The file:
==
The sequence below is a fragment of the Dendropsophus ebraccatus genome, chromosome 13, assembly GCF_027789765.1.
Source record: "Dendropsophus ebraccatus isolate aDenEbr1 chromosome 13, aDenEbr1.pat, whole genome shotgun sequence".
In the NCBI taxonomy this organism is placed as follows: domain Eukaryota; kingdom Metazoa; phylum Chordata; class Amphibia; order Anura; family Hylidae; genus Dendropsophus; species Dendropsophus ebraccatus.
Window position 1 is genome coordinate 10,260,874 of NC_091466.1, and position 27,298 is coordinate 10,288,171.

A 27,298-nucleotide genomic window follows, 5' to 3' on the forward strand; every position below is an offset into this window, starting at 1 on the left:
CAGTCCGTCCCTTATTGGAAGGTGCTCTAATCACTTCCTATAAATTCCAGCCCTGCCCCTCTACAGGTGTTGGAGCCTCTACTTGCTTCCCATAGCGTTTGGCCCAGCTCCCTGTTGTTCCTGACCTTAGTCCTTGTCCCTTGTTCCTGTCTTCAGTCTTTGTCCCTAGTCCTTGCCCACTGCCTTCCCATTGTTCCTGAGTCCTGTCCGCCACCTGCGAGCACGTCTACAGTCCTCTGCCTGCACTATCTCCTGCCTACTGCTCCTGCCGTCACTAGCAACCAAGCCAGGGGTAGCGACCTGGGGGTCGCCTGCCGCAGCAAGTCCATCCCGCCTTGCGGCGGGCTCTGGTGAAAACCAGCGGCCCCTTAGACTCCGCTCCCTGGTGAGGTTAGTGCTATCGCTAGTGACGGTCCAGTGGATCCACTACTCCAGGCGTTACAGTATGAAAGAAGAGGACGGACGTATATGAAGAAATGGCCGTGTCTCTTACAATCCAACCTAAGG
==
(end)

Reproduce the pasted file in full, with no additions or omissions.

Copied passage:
The sequence below is a fragment of the Dendropsophus ebraccatus genome, chromosome 13, assembly GCF_027789765.1.
Source record: "Dendropsophus ebraccatus isolate aDenEbr1 chromosome 13, aDenEbr1.pat, whole genome shotgun sequence".
In the NCBI taxonomy this organism is placed as follows: domain Eukaryota; kingdom Metazoa; phylum Chordata; class Amphibia; order Anura; family Hylidae; genus Dendropsophus; species Dendropsophus ebraccatus.
Window position 1 is genome coordinate 10,260,874 of NC_091466.1, and position 27,298 is coordinate 10,288,171.

A 27,298-nucleotide genomic window follows, 5' to 3' on the forward strand; every position below is an offset into this window, starting at 1 on the left:
CAGTCCGTCCCTTATTGGAAGGTGCTCTAATCACTTCCTATAAATTCCAGCCCTGCCCCTCTACAGGTGTTGGAGCCTCTACTTGCTTCCCATAGCGTTTGGCCCAGCTCCCTGTTGTTCCTGACCTTAGTCCTTGTCCCTTGTTCCTGTCTTCAGTCTTTGTCCCTAGTCCTTGCCCACTGCCTTCCCATTGTTCCTGAGTCCTGTCCGCCACCTGCGAGCACGTCTACAGTCCTCTGCCTGCACTATCTCCTGCCTACTGCTCCTGCCGTCACTAGCAACCAAGCCAGGGGTAGCGACCTGGGGGTCGCCTGCCGCAGCAAGTCCATCCCGCCTTGCGGCGGGCTCTGGTGAAAACCAGCGGCCCCTTAGACTCCGCTCCCTGGTGAGGTTAGTGCTATCGCTAGTGACGGTCCAGTGGATCCACTACTCCAGGCGTTACAGTATGAAAGAAGAGGACGGACGTATATGAAGAAATGGCCGTGTCTCTTACAATCCAACCTAAGG